Residents along the Missouri River basin are gearing up for planned flooding of the area. Later this week the U.S. Army Corps of Engineers will instruct federal water managers to increase controlled-water reservoir spills at dams along the Missouri River, causing widespread Midwest flooding.
Who Will Get Flooded
States affected include Iowa, Montana, Missouri, North Dakota, South Dakota and Wyoming. States with major water tributaries feeding from the Missouri River are also expecting to flood. This includes areas of Idaho flanking the Columbia River, according to a May 30 Reuters news report.
Preparing for Floods
The only positive aspect of the impending Midwest flooding is its planned nature. Residents can build sandbag barricades, reinforce manmade levees, tarp their homes with plastic sheeting, move personal belongings out of their homes and seek shelter on higher ground.
When flash flooding occurs, residents usually have just minutes to protect themselves and their property. In a way, residents should appreciate the planned flooding. If rivers controlled with spillways and dams to buy people time to prepare for the Midwest floods -- that's a good thing.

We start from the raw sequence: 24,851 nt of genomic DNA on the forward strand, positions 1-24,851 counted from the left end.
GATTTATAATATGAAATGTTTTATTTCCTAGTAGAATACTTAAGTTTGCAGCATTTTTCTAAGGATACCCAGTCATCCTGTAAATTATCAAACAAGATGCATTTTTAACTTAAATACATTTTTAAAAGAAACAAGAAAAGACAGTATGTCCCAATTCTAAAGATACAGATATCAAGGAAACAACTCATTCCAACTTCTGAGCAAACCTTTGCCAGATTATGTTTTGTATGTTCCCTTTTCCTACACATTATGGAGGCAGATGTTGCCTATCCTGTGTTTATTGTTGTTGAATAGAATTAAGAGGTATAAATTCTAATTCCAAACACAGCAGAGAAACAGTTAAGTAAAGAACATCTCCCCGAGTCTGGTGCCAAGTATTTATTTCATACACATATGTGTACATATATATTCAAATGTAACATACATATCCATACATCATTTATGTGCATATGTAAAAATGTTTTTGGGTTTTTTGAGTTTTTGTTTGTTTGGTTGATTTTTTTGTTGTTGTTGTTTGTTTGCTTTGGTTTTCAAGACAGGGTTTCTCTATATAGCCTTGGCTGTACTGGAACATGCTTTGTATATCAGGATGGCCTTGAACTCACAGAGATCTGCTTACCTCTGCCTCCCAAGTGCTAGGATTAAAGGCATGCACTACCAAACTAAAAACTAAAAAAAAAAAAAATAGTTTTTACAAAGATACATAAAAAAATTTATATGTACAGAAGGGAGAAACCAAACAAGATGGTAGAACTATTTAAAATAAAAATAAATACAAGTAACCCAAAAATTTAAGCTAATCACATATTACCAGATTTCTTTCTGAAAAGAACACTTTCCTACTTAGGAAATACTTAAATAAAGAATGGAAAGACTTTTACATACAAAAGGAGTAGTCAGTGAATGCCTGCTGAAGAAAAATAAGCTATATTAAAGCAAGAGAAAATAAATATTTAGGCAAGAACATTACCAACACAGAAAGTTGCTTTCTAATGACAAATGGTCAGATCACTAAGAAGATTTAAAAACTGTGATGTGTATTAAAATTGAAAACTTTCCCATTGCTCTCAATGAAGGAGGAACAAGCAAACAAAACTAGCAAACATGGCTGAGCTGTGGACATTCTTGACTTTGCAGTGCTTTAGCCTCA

When panicked, people drive on flooded roadways, get stranded by washed out bridges and may drown. Hopefully the planned flooding reduces the number of injuries, deaths and property damage that would have occurred if the Missouri River flooded naturally.
The Benefits of Planned Flooding
The planned flood should reduce pressure on six dams and avert uncontrolled Midwest flooding. Residents of North Dakota started evacuating over Memorial Day weekend. National Guard soldiers are filling sand bags in Montana, Wyoming and South Dakota. The Northwestern Iowa towns of Sloan and Sioux City have scheduled community sandbagging parties.
Winter snow melt and heavy Spring rains have contributed to the overflowing reservoirs. As storms move through the Midwest water levels are increasing and localized flooding is already causing problems. Road closures across Southeast South Dakota and Northwest Iowa are increasing daily.